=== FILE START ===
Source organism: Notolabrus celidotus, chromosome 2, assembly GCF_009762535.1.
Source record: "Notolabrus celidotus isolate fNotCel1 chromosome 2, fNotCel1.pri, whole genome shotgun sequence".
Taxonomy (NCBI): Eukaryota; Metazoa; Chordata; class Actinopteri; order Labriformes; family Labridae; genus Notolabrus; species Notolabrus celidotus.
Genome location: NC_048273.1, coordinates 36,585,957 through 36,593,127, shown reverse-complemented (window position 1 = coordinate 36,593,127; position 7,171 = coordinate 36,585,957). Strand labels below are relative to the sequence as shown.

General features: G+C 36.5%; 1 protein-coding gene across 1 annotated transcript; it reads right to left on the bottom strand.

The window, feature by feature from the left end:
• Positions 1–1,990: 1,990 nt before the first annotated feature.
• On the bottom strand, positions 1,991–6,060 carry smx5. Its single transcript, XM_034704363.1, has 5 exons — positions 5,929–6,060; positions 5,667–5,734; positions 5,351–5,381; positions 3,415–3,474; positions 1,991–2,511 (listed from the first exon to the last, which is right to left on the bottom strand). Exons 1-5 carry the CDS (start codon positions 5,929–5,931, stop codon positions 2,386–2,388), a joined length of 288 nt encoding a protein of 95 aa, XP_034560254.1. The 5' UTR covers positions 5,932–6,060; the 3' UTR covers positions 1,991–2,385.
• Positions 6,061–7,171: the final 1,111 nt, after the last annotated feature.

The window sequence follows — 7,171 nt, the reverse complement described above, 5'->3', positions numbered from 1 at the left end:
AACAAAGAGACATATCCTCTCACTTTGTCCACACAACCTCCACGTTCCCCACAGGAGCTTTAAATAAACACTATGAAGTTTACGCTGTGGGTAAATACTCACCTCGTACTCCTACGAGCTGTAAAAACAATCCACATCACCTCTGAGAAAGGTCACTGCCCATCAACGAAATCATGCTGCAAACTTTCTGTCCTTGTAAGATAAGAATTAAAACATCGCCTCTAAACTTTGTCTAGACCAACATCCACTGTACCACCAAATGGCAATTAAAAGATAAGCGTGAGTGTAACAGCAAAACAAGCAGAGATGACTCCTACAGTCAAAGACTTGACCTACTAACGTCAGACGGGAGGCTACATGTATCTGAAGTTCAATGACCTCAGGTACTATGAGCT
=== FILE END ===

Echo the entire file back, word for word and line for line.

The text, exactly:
Source organism: Notolabrus celidotus, chromosome 2, assembly GCF_009762535.1.
Source record: "Notolabrus celidotus isolate fNotCel1 chromosome 2, fNotCel1.pri, whole genome shotgun sequence".
Taxonomy (NCBI): Eukaryota; Metazoa; Chordata; class Actinopteri; order Labriformes; family Labridae; genus Notolabrus; species Notolabrus celidotus.
Genome location: NC_048273.1, coordinates 36,585,957 through 36,593,127, shown reverse-complemented (window position 1 = coordinate 36,593,127; position 7,171 = coordinate 36,585,957). Strand labels below are relative to the sequence as shown.

General features: G+C 36.5%; 1 protein-coding gene across 1 annotated transcript; it reads right to left on the bottom strand.

The window, feature by feature from the left end:
• Positions 1–1,990: 1,990 nt before the first annotated feature.
• On the bottom strand, positions 1,991–6,060 carry smx5. Its single transcript, XM_034704363.1, has 5 exons — positions 5,929–6,060; positions 5,667–5,734; positions 5,351–5,381; positions 3,415–3,474; positions 1,991–2,511 (listed from the first exon to the last, which is right to left on the bottom strand). Exons 1-5 carry the CDS (start codon positions 5,929–5,931, stop codon positions 2,386–2,388), a joined length of 288 nt encoding a protein of 95 aa, XP_034560254.1. The 5' UTR covers positions 5,932–6,060; the 3' UTR covers positions 1,991–2,385.
• Positions 6,061–7,171: the final 1,111 nt, after the last annotated feature.

The window sequence follows — 7,171 nt, the reverse complement described above, 5'->3', positions numbered from 1 at the left end:
AACAAAGAGACATATCCTCTCACTTTGTCCACACAACCTCCACGTTCCCCACAGGAGCTTTAAATAAACACTATGAAGTTTACGCTGTGGGTAAATACTCACCTCGTACTCCTACGAGCTGTAAAAACAATCCACATCACCTCTGAGAAAGGTCACTGCCCATCAACGAAATCATGCTGCAAACTTTCTGTCCTTGTAAGATAAGAATTAAAACATCGCCTCTAAACTTTGTCTAGACCAACATCCACTGTACCACCAAATGGCAATTAAAAGATAAGCGTGAGTGTAACAGCAAAACAAGCAGAGATGACTCCTACAGTCAAAGACTTGACCTACTAACGTCAGACGGGAGGCTACATGTATCTGAAGTTCAATGACCTCAGGTACTATGAGCT